Greater Boston, where I now live, has approximately 62 times the number of Jews as Hamilton, where I grew up. To put it another way, 0.7 per cent of Hamilton’s population is Jewish, while 7 per cent of Boston’s population is Jewish.
Outside of Israel (and a few outliers like the all-Jewish town of Krasnaya Sloboda in Azerbaijan), Jews are everywhere a minority. But there are different degrees of minority.
In Hamilton, I was usually the only Jew in my public school class. I was often the first Jew my friends had ever met. I was the one kid sitting silent while everyone else sang Christmas carols. Of the Jews in other grades, most were my siblings. There’s being part of a minority community, and then there’s being alone.
I’m still impressed that in Boston, there are circles of Jews unaware of each other’s existence. There are minorities of a minority—Russian Jews, Israeli Jews, gay Jews, social justice Jews—greater in number than all the Jews in Hamilton. Youth organizations can hold competing events on the same night, and there’s enough critical mass for both to have a high turnout.
Critical mass is a key term for any minority. After 9/11 brought that country into the news, I was struck by a story about the last two Jews in Afghanistan, neither of whom spoke to each other. Two Jewish men, incommunicado, living in an Islamic theocracy in Central Asia: barring some incredible proselytizing, that is the definition of a minority below critical mass.
Older Jews use the continuity argument to pressure the young to maintain Jewish traditions and marry each other — if you don’t, this argument goes, Jews will disappear, and the sacrifices of your ancestors will have been in vain.
But Jews in general are well above critical mass. We’re not the Yezidis (numbering about a million, indigenous to Mesopotamia, persecuted by the Islamic State) or the Samaritans (numbering about eight hundred, descendants of ancient Israelites, prone to genetic disease). The success of Israel, a concentration of more than six million Jews living in an indelibly Jewish context, guarantees continuity.
Beyond Israel, Jewish life will never sink to Afghan status in places like New York, Boston, and Toronto, because there are enough Jews there for Jewish life to continue. Some will immigrate, some will emigrate; some will marry in, some will marry out; some will join, some will abstain. The net result might be more or less Jews than before, but on balance there’ll be a critical mass. It’s the places below critical mass, but above two old men living under the Taliban, where continuity is a question.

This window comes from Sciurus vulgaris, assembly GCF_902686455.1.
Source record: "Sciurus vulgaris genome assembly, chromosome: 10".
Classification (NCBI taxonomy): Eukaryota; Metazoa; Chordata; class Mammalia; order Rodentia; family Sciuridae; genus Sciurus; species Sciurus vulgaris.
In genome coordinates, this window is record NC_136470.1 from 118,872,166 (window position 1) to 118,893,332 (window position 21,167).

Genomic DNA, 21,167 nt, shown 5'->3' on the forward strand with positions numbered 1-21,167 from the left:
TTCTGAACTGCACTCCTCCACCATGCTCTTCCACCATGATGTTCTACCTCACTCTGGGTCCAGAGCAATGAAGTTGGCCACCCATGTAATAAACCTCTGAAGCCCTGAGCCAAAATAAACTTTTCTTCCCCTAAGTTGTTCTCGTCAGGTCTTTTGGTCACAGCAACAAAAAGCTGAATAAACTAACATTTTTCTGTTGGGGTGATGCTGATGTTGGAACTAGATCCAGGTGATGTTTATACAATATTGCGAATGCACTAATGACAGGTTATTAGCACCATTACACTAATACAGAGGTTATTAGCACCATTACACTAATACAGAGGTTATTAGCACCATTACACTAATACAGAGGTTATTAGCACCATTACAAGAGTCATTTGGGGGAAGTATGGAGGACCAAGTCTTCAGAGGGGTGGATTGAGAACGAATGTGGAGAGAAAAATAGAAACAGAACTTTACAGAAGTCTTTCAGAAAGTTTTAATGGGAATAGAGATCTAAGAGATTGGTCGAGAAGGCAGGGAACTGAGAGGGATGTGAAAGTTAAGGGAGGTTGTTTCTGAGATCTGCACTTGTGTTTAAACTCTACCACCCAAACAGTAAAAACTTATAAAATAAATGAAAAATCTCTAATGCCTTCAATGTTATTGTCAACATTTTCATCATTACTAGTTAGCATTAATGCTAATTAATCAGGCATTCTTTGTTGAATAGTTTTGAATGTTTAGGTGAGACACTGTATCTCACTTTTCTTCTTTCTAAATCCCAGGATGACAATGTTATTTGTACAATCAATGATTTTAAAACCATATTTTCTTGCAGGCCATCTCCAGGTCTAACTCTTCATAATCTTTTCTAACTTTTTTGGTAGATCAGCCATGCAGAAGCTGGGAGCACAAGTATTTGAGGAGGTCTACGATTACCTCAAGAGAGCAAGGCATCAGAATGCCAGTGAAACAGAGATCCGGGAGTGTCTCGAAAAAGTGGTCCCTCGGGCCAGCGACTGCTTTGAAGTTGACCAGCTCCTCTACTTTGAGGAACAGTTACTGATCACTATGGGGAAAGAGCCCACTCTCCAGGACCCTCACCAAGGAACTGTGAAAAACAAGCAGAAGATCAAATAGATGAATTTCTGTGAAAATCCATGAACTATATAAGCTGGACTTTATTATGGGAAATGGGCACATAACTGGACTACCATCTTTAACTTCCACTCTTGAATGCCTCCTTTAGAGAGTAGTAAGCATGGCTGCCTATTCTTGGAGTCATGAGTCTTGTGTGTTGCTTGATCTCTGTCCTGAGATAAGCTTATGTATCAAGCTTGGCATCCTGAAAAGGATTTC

Hamilton is clearly not Kabul, but it’s also clearly not Boston. A top university and health system, plus the overpriced unlivability of Toronto, will ensure a steady influx of diverse professionals into Hamilton, Jews included. And Jewish Hamilton certainly has strong institutions and dedicated individuals. But are those individuals enough to form a critical mass, especially among the young? Because, as much as we love and respect our elders, a young person’s life is shaped by peers, not by dedicated sixty-somethings.
I know what it’s like to attend after-school Hebrew classes, and be the only kid in your grade to show up. I know what it’s like to grow up in a kosher home, and then have lunch in a school where nobody even knows what kosher means. I know that in those circumstances, something has to give, and it’s going to be separating meat and dairy, because being a minority of one is unsustainable. We’re social animals, after all.
But I will say something positive about growing up as an absolute minority. You can live a shallow Jewish life in Thornhill, miming along to ritual without thought or intention. You can do so because of social pressure flowing in the opposite direction: from a majority minority. You can do so because everyone around you is doing it, not out of any passion or conviction or reflection. Continuity then becomes inertia, a passive going through the motions.
That’s not possible in a place like Hamilton. If you’re being taught and pressured to do what nobody around you is doing, you’re going to ask a lot of questions, and struggle with it, and maybe ultimately stop doing it. But whether you end up embracing or rejecting tradition, you’ll be doing so consciously in a way that makes you a deeper and stronger person for the struggle.
Maybe that absolute minority experience is truer to the Hebrew meaning of Israel, “struggle with God.” Then again, maybe life is struggle enough.
Ben Shragge is the digital editor of the Hamilton Jewish News. He currently resides in Boston.